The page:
The governor also signed H.B. 53, which amends Illinois’ Artificial Intelligence Video Interview Act (AIVIA). Effective January 1, 2022, employers that rely solely on artificial intelligence to determine whether an applicant will qualify for an in-person interview must collect and report to the Department of Commerce and Economic Opportunity: (1) the race and ethnicity of applicants, both for those individuals selected and not selected for in-person interviews; and (2) the race and ethnicity of those individuals who are ultimately hired. Employers must report annually beginning December 31, 2022, the data collected in the preceding 12-month period ending November 30. This new reporting requirement follows employers’ other new annual reporting requirements due January 1, 2023. When preparing for compliance with AIVIA’s new reporting requirement, employers should confer with counsel to avoid violating Title VII’s prohibition against inquiring into applicants’ racial or ethnic background.
Bill Impacting Employers’ Restrictive Covenants Under Illinois Freedom to Work Act Awaits Governor’s Signature
On June 29, 2021, the Illinois Legislature sent Senate Bill 0672 to the governor for his signature to amend the Illinois Freedom to Work Act (IFWA) by August 28, 2021. Enacted in 2017, IFWA prohibits employers from requiring low-wage workers to enter into restrictive covenants as a condition of employment, which follows the nationwide trend of state and local legislatures limiting employers’ use of such covenants. If signed by the governor, the below amendments to the IFWA will become effective January 1, 2022.
Increased Minimum Income for Enforcement of Restrictive Covenants
Under the bill, employees subject to a noncompete covenant must have actual or expected annual earnings of at least $75,000 beginning January 1, 2022, with increases to $80,000 on January 1, 2027; $85,000 in 2032; and $90,000 in 2037. Employees subject to a nonsolicit covenant must have actual or expected annual earnings of at least $45,000 beginning January 1, 2022, with increases to $47,500 by January 1, 2027; $50,000 by 2032; and $52,500 in 2037.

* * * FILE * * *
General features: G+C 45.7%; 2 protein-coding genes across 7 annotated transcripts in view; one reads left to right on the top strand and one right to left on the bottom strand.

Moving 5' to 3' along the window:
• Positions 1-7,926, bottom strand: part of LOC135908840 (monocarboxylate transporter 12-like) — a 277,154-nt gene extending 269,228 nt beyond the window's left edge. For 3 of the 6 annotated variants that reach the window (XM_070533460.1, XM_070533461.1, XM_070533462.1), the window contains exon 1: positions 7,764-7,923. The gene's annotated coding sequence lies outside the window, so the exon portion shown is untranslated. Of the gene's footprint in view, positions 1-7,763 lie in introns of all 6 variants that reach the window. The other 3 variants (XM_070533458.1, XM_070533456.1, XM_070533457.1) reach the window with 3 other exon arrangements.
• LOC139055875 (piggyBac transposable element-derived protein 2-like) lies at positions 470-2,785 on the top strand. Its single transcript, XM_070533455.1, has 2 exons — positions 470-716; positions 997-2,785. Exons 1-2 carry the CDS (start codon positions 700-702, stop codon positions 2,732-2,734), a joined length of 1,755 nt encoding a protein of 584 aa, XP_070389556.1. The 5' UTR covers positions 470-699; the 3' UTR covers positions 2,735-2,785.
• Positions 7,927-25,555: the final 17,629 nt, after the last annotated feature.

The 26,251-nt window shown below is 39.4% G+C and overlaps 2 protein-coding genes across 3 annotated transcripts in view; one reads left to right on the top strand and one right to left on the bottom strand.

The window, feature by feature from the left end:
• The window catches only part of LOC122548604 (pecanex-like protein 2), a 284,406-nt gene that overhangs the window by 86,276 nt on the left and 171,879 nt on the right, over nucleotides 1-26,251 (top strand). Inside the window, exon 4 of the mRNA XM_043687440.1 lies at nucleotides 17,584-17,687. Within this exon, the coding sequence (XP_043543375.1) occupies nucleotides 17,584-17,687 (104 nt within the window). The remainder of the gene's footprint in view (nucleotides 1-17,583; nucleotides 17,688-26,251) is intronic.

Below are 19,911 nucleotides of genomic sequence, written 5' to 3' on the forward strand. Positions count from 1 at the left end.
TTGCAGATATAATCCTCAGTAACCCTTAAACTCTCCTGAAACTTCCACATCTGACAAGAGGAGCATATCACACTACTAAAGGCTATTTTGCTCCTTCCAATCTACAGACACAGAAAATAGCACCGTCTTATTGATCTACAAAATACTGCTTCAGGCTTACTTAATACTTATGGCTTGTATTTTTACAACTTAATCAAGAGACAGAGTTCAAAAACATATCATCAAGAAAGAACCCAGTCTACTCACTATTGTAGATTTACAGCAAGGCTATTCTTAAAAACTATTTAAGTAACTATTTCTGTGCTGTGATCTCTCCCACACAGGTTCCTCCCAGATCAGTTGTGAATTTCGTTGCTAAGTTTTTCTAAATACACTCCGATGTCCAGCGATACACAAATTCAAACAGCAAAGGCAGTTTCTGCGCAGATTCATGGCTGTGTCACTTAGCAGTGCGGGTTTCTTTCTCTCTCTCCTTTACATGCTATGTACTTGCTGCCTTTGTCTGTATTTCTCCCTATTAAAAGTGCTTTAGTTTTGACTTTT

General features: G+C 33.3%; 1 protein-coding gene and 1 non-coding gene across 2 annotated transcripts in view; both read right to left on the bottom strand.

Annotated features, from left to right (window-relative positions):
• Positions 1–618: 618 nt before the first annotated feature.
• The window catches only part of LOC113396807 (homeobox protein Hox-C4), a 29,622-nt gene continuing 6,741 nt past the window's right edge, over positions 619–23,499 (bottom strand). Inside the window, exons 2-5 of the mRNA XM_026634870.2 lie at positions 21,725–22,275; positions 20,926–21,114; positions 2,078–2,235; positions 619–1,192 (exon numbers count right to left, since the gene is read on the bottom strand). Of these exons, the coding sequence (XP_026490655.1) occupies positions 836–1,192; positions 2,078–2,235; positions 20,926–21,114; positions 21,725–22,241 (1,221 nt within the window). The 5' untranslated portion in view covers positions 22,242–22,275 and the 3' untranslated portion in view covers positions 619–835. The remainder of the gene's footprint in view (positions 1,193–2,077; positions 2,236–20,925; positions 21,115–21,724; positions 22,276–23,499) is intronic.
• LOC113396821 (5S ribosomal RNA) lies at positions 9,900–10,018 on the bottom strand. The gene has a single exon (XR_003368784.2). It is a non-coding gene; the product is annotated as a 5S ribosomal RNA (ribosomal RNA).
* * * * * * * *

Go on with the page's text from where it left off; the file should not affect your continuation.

Covenants Covered Under IFWA Defined
The bill clarifies that noncompete covenants covered under the IFWA only include those that impose adverse financial consequences on former employees if the they engage in competitive activities following termination. Importantly, the bill clarifies that the following covenants are not considered noncompete covenants under the IFWA:
- Covenants not to solicit;
- Confidentiality covenants;
- Covenants prohibiting the use or disclosure of trade secrets or inventions;
- Invention assignment covenants;
- Covenants entered into by someone purchasing or selling an ownership interest or the goodwill of a business;
- Clauses requiring advance notice of termination; and
- Covenants wherein the employee agrees not to reapply for employment to the same employer following their termination.
Similarly, the bill clarifies that nonsolicit covenants covered under the IFWA only include those that restrict employees from soliciting employers’ employees, or from soliciting for the purpose of selling products or services, or interfering with employers’ relationships with current or prospective clients, vendors, or suppliers or other business relationships.
COVID-19 Exception for Noncompete and Nonsolicit Covenants